morning, were all scattered at his feet, when a pair of
gentle arms enfolded him, and a soft cheek pressed
against his wet with tears; and a low, sad sweet voice,
sorrowful but sweet as the notes of a bird singing a
dirge over the empty nest, from whence its young ones
had been stolen, said, Oh, cousin Harry, it will break
my heart if you go on so; and I left my dear mother cry-
ing, and Mr. Booker said he would stay and comfort
them, and I was to come here, as I should be happier
with you, and now you are so full of trouble for our sake,
and-and I have no one to console me."
Gently, tenderly, brotherly, Harry placed one arm
around her waist, his other hand still covering his falling
tears, and drawing her towards him, said, How we
want my dear mother with us now," and poor Jane only
replied by low, deep sobs, as her arms enfolded him.
Poor children their tender hearts and sensitive feelings
found trouble where hardened and vicious natures would
have remained untouched, and felt no sympathy in the
sorrows which they shared.
Just at that moment, in a beautiful laburnum, that
swung its yellow chains before the open window, where
it stood like an ancient forester in its livery of green and
gold, some newly-arrived bird struck up its joyous song,
and Jane raising her head, and drying her tears, said,
" They say the birds are God's messengers, and He may
have sent this little one to comfort us. Let us do our
lessons. Mr. Booker said our tasks would drive away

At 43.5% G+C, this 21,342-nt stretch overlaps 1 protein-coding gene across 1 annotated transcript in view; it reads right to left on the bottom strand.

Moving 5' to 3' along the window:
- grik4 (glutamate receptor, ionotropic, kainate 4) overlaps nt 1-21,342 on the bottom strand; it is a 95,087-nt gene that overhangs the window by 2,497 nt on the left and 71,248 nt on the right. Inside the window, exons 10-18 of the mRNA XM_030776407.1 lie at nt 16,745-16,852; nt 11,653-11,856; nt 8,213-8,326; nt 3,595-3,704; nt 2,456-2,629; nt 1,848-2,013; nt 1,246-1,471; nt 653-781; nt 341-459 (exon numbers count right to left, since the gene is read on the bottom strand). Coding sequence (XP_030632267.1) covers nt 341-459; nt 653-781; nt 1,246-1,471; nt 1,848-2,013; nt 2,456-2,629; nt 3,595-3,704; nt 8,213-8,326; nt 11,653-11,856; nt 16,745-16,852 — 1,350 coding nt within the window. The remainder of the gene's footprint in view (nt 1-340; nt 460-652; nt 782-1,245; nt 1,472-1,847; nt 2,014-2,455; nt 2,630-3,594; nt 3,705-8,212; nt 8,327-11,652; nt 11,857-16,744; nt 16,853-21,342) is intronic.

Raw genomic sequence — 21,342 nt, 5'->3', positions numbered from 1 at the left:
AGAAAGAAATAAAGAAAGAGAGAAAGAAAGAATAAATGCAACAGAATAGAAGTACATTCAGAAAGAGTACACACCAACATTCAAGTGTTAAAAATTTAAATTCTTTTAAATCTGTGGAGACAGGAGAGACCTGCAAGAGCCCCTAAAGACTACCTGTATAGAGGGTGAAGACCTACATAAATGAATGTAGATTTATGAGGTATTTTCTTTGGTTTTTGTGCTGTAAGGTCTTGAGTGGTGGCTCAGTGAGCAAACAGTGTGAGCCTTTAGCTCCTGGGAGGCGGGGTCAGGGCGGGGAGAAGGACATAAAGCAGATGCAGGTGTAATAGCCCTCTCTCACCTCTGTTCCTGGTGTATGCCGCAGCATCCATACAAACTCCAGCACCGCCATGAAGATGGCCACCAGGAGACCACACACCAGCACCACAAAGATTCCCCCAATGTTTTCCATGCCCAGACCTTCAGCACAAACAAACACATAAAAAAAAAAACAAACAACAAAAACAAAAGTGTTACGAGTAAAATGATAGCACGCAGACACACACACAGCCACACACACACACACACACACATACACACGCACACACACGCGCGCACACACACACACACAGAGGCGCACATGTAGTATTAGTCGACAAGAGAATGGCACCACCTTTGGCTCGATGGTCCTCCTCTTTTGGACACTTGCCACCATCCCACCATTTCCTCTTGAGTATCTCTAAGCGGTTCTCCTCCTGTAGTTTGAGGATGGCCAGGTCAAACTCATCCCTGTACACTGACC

Mr. Booker was one of those earnest, hard-working,
honest clergymen, who, not half paid for their arduous
labour, are compelled to take a few pupils to make both
ends meet; for he never allowed one of his poor flock
to starve while lie possessed a single shilling. He lived
in lodgings at a farm-house, having a chamber, a sitting-
room, and a little parlour for his pupils, paying a pound
at week for his board and lodging, and giving away
nearly the whole of the remaining twenty-eight in
charity, for his whole income was but eighty pounds a
year, excepting what he made by his pupils. He sat
down at the same table, and ate the same brown bread
and cheese and bacon, as supplied the farmer and his
family. Yet this poor curate was one of God's true
ministers, who never neglected his duty, who cared both
for the bodies and souls of his poor parishioners, and had
been known to give away his only great coat in winter,
and to go out and brave the cold at midnight, to pray
by some sick bedside, wrapped in one of the farmer's
horsecloths. As old John, the woodman, said, Nc
matter what road he takes, it is always leading him
Though they seldom agreed in opinion, Harry's
father could not help feeling a great respect for him.